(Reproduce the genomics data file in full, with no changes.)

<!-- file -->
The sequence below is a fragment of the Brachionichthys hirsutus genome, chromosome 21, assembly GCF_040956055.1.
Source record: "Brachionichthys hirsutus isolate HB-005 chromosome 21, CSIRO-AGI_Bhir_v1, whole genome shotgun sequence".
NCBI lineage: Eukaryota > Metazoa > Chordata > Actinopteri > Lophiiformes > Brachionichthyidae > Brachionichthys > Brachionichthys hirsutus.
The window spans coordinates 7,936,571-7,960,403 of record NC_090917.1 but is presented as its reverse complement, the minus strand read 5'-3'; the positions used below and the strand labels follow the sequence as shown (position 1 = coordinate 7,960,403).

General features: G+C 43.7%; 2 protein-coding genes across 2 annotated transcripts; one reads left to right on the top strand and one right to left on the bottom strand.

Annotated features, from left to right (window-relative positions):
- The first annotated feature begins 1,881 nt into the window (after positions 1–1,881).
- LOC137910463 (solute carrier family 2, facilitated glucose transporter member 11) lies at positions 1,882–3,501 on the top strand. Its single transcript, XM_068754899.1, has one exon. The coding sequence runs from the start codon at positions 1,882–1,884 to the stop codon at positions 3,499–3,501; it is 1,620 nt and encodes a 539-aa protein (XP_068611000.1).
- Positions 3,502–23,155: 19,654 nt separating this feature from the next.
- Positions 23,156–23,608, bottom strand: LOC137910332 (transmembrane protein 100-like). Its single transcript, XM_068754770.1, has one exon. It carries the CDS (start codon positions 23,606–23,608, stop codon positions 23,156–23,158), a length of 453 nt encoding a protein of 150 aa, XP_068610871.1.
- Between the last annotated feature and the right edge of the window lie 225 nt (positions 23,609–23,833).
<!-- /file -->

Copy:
The sequence below is a fragment of the Brachionichthys hirsutus genome, chromosome 21, assembly GCF_040956055.1.
Source record: "Brachionichthys hirsutus isolate HB-005 chromosome 21, CSIRO-AGI_Bhir_v1, whole genome shotgun sequence".
NCBI lineage: Eukaryota > Metazoa > Chordata > Actinopteri > Lophiiformes > Brachionichthyidae > Brachionichthys > Brachionichthys hirsutus.
The window spans coordinates 7,936,571-7,960,403 of record NC_090917.1 but is presented as its reverse complement, the minus strand read 5'-3'; the positions used below and the strand labels follow the sequence as shown (position 1 = coordinate 7,960,403).

General features: G+C 43.7%; 2 protein-coding genes across 2 annotated transcripts; one reads left to right on the top strand and one right to left on the bottom strand.

Annotated features, from left to right (window-relative positions):
- The first annotated feature begins 1,881 nt into the window (after positions 1–1,881).
- LOC137910463 (solute carrier family 2, facilitated glucose transporter member 11) lies at positions 1,882–3,501 on the top strand. Its single transcript, XM_068754899.1, has one exon. The coding sequence runs from the start codon at positions 1,882–1,884 to the stop codon at positions 3,499–3,501; it is 1,620 nt and encodes a 539-aa protein (XP_068611000.1).
- Positions 3,502–23,155: 19,654 nt separating this feature from the next.
- Positions 23,156–23,608, bottom strand: LOC137910332 (transmembrane protein 100-like). Its single transcript, XM_068754770.1, has one exon. It carries the CDS (start codon positions 23,606–23,608, stop codon positions 23,156–23,158), a length of 453 nt encoding a protein of 150 aa, XP_068610871.1.
- Between the last annotated feature and the right edge of the window lie 225 nt (positions 23,609–23,833).